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  • 2018TiznoPhD

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Design, fabrication and characterisation of a novel memory device based on III-V semiconductors

Research output: ThesisDoctoral Thesis

Publication date2018
Number of pages220
Awarding Institution
Place of PublicationLancaster
  • Lancaster University
<mark>Original language</mark>English


This work is a report on the design, fabrication and room-temperature testing of a novel memory device based on III-V compound semiconductor heterostructures. Using the interfacial misfit (IMF) array growth mode, III-V binary (InAs, AlSb, GaSb) and ternary (AlGaSb, AlGaAs) materials were grown on a lattice mismatched GaAs substrate by molecular beam epitaxy (MBE) under optimised growth conditions. Like Flash, the device is a floating-gate memory, with a junctionless channel to allow non-destructive read of the stored charge. However, there are no oxide layers. Instead, InAs/AlSb quantum wells and barriers provide profound electron confinement in the InAs floating gate.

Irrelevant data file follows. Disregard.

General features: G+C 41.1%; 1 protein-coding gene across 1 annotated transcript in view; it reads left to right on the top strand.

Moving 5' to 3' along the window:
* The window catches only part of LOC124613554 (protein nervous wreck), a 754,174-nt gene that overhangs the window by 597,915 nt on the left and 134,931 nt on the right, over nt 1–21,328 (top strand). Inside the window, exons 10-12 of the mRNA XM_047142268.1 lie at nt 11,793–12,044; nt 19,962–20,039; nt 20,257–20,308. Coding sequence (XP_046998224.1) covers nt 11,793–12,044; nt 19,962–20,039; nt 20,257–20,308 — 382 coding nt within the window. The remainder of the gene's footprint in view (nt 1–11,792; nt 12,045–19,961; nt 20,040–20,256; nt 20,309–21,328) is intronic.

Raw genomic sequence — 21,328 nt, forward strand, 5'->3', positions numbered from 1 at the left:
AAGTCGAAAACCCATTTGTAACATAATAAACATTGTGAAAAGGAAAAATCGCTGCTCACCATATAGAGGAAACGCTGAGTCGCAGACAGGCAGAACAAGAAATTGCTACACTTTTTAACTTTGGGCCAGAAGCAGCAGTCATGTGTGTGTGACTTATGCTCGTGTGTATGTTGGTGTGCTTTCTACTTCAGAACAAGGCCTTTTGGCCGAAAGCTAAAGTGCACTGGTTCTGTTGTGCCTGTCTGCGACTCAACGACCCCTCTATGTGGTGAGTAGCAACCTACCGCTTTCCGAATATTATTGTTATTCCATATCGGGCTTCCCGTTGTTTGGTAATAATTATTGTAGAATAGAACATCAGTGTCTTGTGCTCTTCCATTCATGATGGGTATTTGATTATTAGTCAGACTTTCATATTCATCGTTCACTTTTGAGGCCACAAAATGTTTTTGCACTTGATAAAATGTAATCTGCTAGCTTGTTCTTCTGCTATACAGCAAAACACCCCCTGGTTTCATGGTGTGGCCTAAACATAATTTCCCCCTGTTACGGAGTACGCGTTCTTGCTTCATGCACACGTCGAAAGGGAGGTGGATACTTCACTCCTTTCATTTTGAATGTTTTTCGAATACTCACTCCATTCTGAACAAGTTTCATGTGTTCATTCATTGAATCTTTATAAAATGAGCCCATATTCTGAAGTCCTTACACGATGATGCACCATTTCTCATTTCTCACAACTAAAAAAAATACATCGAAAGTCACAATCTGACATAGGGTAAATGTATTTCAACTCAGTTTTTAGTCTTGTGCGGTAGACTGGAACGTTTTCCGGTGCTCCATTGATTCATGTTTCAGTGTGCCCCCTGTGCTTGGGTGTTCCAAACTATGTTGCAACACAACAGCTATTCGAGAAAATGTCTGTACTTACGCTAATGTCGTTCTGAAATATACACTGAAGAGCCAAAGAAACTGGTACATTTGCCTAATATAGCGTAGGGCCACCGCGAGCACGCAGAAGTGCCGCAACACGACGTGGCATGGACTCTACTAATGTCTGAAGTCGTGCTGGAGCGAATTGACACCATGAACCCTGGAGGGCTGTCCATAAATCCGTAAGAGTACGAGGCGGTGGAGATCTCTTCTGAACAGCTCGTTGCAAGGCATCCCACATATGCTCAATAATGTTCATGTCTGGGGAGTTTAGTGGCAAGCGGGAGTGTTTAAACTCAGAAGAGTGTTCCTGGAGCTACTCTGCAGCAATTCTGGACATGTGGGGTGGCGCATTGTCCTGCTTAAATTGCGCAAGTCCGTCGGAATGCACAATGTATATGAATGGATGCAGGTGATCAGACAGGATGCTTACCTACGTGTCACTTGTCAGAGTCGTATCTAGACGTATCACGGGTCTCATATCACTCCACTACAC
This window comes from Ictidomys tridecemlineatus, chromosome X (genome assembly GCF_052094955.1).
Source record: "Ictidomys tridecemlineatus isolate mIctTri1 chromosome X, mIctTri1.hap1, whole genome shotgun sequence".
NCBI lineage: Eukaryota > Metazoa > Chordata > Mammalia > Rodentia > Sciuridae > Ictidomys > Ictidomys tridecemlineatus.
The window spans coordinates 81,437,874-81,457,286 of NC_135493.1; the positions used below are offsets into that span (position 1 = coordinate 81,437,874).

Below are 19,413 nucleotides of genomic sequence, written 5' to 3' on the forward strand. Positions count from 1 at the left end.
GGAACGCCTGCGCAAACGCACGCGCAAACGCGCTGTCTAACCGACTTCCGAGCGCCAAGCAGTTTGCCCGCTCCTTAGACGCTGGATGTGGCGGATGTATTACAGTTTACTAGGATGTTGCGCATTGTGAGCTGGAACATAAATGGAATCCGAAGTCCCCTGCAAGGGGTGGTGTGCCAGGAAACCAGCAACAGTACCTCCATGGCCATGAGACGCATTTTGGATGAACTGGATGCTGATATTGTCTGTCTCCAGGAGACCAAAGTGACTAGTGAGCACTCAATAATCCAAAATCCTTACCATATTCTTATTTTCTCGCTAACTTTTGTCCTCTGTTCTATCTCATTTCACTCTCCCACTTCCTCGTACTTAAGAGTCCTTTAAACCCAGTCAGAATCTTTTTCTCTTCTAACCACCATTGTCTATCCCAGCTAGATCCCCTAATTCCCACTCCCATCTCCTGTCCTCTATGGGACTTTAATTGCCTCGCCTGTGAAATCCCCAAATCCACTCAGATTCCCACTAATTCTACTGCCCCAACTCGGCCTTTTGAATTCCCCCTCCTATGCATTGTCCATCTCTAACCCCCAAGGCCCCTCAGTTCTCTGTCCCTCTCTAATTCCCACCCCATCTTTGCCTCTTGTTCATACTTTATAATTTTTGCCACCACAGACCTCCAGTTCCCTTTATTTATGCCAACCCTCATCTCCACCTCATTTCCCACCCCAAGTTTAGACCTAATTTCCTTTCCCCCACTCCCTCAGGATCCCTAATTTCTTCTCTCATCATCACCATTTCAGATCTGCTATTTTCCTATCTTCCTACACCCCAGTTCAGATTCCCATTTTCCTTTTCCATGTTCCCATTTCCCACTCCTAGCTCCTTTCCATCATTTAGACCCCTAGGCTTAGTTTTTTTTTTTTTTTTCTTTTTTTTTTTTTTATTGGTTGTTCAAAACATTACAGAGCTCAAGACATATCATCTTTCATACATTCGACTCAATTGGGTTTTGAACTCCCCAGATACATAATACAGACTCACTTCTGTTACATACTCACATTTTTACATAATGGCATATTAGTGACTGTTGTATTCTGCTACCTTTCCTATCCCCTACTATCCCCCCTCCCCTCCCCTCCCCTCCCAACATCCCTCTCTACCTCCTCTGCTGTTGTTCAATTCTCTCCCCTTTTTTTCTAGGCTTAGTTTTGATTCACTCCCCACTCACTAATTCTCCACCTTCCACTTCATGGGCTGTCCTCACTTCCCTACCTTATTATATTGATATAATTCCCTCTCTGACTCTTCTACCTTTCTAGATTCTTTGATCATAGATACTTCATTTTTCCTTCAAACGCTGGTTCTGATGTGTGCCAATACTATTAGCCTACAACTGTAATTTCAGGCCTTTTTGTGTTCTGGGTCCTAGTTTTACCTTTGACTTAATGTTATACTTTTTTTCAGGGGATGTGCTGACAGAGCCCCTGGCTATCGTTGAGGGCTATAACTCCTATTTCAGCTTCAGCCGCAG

Modelling was undertaken to mathematically calculate the room temperature band diagram of the structure at equilibrium and under bias conditions, along with the electron/hole densities and electron energy levels and wave functions. Three sets of devices with slightly different semiconductor layers were designed and successfully fabricated by employing a top-down processing approach. Room temperature electrical measurements showed reliable memory characteristics with promising durability following thousands of non-destructive read operations and hundreds of erase-read-write-read cycles between “0” and “1” memory states. Non-volatile data retention of at least 104 s in combination with switching at ≤ 2.6V was achieved by use of the extraordinary 2.1eV conduction band offsets of InAs/AlSb and a triple-barrier resonant-tunnelling structure, with excellent prospects for high-speed operation and high endurance. The combination of low-voltage operation and small capacitance suggests a switching energy per unit
area 100 and 1000 times smaller than dynamic random access memory (DRAM) and Flash, respectively. These findings hint at the potential of this memory device to be considered as a candidate universal memory.